We express our deepest sympathies to the family who lost their son recently at Torrey Pines High School in San Diego, CA. The community is grieving with the family, and parents, clinicians, and educators are working hard to map the steps to teen suicide awareness and prevention.
In 2014, the Center for Disease Control and Prevention stated that suicide was the second leading cause of death for children between the ages of 10-24 years. Suicide continues to be a significant cause of concern for parents and schools. The recent series, 13 Reasons Why, has also raised alarm amongst clinicians, teachers, and parents. The San Diego Union Tribune interviewed Dr. Maker on the recent shooting/suicide at Torrey Pines High School, and the pros and cons of the series 13 Reasons Why.
Given the high rate of teen suicide, it is imperative that parents and schools focus on prevention and early assessment if we are to make a change. Here are some suggestions of what adults can do to identify early warning signs:
- Check in frequently with your teenage about their socio-emotional functioning – not just their grades, tests, and school performance.
- Ask your teen how much fun they had in school that day or week.
- Although teenagers are private, ask them how their friendships are going: are they having lunch with others, playing sports with friends, being invited to parties, etc.
- Ask your teen, how he/she is feeling about school, friends, grades, the future, and the family.
- Teachers can check in more frequently with the quiet teen, the isolated teen, the teen who is struggling with grades and friendships, and the new kid in the classroom.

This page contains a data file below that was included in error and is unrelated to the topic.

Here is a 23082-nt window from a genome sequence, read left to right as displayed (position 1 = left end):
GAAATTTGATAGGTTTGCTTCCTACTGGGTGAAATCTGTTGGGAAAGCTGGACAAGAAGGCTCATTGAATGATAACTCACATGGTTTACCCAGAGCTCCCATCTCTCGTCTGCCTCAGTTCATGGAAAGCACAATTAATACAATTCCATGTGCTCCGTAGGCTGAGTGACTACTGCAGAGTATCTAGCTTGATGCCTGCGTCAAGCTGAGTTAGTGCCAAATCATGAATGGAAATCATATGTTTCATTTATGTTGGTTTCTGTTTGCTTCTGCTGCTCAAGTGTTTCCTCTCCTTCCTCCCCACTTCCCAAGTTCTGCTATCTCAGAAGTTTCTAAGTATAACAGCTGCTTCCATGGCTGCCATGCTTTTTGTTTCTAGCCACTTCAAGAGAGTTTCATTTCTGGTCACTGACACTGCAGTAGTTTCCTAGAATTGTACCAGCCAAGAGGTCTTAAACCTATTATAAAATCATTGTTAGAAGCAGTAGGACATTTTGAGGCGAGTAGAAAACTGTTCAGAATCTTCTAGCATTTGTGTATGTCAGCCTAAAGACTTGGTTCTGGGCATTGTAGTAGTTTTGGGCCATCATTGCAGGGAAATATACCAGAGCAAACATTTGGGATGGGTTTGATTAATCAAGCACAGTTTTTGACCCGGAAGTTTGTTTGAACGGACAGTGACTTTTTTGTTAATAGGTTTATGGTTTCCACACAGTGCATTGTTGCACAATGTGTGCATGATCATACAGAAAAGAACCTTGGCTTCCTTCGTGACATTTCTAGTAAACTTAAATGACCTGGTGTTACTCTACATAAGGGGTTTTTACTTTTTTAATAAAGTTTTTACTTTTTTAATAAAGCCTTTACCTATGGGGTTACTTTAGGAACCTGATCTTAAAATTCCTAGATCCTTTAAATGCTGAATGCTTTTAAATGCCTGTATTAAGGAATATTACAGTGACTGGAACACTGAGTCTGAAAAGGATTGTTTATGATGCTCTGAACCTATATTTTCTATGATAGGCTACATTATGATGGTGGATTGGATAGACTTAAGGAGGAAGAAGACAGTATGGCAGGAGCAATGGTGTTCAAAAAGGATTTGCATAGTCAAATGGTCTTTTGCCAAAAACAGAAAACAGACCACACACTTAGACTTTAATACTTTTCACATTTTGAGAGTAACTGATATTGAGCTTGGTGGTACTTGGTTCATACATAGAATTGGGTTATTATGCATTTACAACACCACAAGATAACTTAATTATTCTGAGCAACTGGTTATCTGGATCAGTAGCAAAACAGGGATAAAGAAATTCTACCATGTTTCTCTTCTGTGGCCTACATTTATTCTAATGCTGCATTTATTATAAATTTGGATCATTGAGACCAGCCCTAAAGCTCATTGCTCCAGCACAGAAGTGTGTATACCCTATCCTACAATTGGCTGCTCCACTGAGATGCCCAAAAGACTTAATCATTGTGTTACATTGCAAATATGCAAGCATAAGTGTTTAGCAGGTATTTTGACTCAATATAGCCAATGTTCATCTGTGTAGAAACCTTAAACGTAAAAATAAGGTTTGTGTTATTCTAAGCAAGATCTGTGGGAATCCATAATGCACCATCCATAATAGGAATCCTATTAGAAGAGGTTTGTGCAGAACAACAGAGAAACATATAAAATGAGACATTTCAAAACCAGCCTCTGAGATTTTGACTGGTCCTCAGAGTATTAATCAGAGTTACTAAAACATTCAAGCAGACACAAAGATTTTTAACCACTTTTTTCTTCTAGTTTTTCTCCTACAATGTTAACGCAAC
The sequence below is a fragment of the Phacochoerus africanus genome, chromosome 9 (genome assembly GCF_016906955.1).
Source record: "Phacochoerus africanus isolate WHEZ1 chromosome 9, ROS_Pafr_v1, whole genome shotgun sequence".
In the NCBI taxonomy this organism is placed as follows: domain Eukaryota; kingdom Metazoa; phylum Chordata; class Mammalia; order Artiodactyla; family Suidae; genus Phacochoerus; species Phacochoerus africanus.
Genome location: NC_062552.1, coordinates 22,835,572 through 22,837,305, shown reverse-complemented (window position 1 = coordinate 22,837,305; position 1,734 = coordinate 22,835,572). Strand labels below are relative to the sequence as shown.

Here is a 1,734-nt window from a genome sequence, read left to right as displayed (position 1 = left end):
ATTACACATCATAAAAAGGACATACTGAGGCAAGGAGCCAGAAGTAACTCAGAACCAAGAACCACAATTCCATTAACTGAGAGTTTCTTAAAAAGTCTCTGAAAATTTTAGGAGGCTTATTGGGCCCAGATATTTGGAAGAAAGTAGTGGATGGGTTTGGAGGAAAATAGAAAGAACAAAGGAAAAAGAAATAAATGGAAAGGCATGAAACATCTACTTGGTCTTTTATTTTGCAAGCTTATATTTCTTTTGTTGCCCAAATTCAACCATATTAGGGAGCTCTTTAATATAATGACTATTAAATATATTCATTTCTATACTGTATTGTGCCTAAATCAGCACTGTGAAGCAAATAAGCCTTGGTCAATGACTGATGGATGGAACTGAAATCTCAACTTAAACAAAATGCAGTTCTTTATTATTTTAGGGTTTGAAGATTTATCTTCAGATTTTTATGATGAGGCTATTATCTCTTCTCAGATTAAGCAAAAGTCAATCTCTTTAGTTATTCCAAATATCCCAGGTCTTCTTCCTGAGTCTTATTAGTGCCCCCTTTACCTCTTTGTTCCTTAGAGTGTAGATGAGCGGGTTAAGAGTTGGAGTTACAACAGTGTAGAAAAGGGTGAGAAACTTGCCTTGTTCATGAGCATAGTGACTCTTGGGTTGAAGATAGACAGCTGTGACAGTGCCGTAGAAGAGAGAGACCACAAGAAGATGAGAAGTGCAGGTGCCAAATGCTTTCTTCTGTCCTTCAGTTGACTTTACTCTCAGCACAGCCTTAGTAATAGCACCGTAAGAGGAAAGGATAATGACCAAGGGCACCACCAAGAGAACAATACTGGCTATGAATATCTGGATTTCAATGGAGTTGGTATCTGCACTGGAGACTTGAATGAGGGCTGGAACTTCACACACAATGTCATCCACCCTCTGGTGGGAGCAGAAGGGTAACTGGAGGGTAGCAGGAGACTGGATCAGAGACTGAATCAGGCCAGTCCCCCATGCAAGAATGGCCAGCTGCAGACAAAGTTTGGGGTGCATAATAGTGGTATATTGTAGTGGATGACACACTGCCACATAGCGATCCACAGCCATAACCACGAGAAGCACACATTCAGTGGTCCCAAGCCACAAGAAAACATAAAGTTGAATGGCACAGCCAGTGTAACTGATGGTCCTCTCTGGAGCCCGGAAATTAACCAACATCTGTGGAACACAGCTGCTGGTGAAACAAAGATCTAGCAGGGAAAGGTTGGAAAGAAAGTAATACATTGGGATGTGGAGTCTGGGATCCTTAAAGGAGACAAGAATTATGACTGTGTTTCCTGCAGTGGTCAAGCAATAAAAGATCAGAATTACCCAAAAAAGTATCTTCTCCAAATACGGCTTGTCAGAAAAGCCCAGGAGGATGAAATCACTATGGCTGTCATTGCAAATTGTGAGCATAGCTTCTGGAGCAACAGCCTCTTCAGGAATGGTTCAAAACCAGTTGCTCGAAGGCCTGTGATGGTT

- Parents, teachers, and counselors should collaborate frequently when they may have concerns about a teenager. Early discussions, feedback, and interventions at home and at school could have a huge impact on the child.
- If you have concerns, take your teenager in to see a professional for an objective and expert assessment. Prevention and early detection is key to helping your child.
- Schools consistently do standardized academic testing for all students every year. It would be an excellent and cost-effective intervention to do annual or bi-annual socio-emotional wellness checks with standardized mental health screening questionnaires with all students in schools.
Teen suicide is a complicated and painful issue. As a community, we will continue to work together to reach out to teenagers, with a focus on prevention and early intervention. It is key to successfully prevent further tragedies amongst this very vulnerable population.